LIMA, Ohio — A teenager convicted of killing three students at an Ohio high school scrambled over a fence to escape a state prison with two other prisoners and was captured nearly six hours later hiding by a church early Friday, authorities said.
T.J. Lane, 19, was caught only about 100 yards from the prison by two State Highway Patrol troopers at 1:20 a.m. A second prisoner had been caught almost immediately after the Thursday night escape, and troopers apprehended the third three hours after finding Lane.
Nearly 200 miles to the east, Lane's brief taste of freedom frightened residents in Chardon, the community outside of Cleveland where Lane fatally shot three students and wounded two others. At his sentencing hearing last year, Lane unbuttoned a dress shirt to reveal a T-shirt scrawled with the word "killer." He wore a similar shirt during the shootings. He cursed and made an obscene gesture as the judge gave him three consecutive life sentences.
Police officers were sent late Thursday to guard the homes of the families of Lane's victims, while school officials huddled and ultimately decided to cancel classes Friday and make counseling available for students and the larger community.
"The last several hours have been very difficult as we come to grips with this situation," Chardon schools superintendent Michael Hanlon said at a news conference early Friday after Lane was caught.
The escape occurred at Allen Oakwood Correctional Institution, a minimum- and medium-security prison in Lima about 80 miles south of Toledo. Asked why a convicted killer was not at a more secure prison, warden Kevin Jones said: "That will be something we'll have to sit down and look at."
Jones said he saw Lane after he was captured and that the teen did not say anything. An investigation is underway to determine how the men, who were outside for recreation, managed to climb over the prison's perimeter fence, the warden said.
Authorities wouldn't say whether Lane and the other two prisoners planned their escapes together. A spokeswoman for the Ohio Department of Rehabilitation and Correction said Lane did not resist when troopers found him.
Authorities didn't release information about the prisoner who was caught almost immediately.
Lt. Eric Caudill at the highway patrol's Columbus hub confirmed the third prisoner was taken into custody around 4:20 a.m. Friday but said he didn't immediately have details about how or where. That prison was identified as 45-year-old Clifford Opperud, who was serving time for robbery, burglary and kidnapping.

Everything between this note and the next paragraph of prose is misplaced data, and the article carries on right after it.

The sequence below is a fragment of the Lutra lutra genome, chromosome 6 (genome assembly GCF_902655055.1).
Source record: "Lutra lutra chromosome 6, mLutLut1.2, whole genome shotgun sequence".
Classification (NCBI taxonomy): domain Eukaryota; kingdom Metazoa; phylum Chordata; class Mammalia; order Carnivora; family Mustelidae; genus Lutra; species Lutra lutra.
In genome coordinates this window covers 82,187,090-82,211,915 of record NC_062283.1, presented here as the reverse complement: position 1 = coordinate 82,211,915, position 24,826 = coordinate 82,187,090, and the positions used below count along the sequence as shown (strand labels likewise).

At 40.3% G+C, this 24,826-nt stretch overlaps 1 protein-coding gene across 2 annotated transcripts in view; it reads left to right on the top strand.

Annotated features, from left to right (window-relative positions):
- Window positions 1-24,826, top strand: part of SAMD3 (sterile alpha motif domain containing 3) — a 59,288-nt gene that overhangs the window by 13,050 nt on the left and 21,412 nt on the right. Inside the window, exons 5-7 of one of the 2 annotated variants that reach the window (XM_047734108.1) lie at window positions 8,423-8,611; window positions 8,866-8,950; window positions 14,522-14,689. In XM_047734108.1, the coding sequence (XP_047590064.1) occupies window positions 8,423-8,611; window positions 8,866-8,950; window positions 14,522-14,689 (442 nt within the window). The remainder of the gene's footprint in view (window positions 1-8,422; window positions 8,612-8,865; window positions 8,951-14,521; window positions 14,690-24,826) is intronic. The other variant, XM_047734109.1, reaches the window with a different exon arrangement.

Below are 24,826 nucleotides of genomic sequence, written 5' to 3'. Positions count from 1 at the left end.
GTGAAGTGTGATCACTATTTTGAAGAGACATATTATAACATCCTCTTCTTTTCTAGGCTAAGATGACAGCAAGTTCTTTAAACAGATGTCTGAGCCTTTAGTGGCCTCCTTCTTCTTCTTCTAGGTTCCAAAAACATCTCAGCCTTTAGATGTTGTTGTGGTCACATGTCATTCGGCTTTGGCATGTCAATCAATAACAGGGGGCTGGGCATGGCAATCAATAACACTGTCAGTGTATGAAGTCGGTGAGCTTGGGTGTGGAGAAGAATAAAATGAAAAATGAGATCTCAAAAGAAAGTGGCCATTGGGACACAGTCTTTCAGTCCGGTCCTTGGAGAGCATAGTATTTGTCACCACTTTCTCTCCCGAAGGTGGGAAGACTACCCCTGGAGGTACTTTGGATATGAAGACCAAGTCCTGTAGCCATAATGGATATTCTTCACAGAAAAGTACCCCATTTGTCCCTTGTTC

Lane pleaded guilty last year to aggravated murder charges in the February 2012 shooting spree at Chardon High School. Lane, then 17, said he didn't know why he shot the teens.
Prosecutors say Lane took a .22-caliber pistol to school and fired 10 shots, killing Daniel Parmertor and Demetrius Hewlin, both 16, and Russell King Jr., 17, while wounding two others. One of the wounded students is now paralyzed.
Lane was waiting in the cafeteria for a bus to take him to an alternative school for students who don't fare well in traditional settings.
Before Lane's case went to adult court in 2012, a juvenile court judge ruled that Lane was mentally competent to stand trial despite his claims to a court psychologist that he suffers from hallucinations, psychosis and fantasies.
At his sentencing, Lane was defiant, smiling and smirking throughout, including while four relatives of the victims spoke.
Reached Thursday at her home in Chardon, Dina Parmertor, mother of Daniel Parmertor, said she was disgusted that Lane had escaped.
"I'm extremely scared and panic stricken," she said. "I can't believe it."
The escape marks the second time in about a year that the prisons department faces scrutiny over the handling of a notorious prisoner. Ariel Castro, who held three women captive in his Cleveland home for about a decade, was found dead kneeling in his cell and hanging from a sheet last September in what authorities and prison experts concluded was a suicide.
Gillispie reported from Cleveland. Associated Press reporter Kantele Franko in Columbus, Ohio, contributed to this report.